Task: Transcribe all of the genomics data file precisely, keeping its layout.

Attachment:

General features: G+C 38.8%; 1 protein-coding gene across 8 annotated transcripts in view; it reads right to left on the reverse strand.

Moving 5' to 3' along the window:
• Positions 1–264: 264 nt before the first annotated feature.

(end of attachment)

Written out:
General features: G+C 38.8%; 1 protein-coding gene across 8 annotated transcripts in view; it reads right to left on the reverse strand.

Moving 5' to 3' along the window:
• Positions 1–264: 264 nt before the first annotated feature.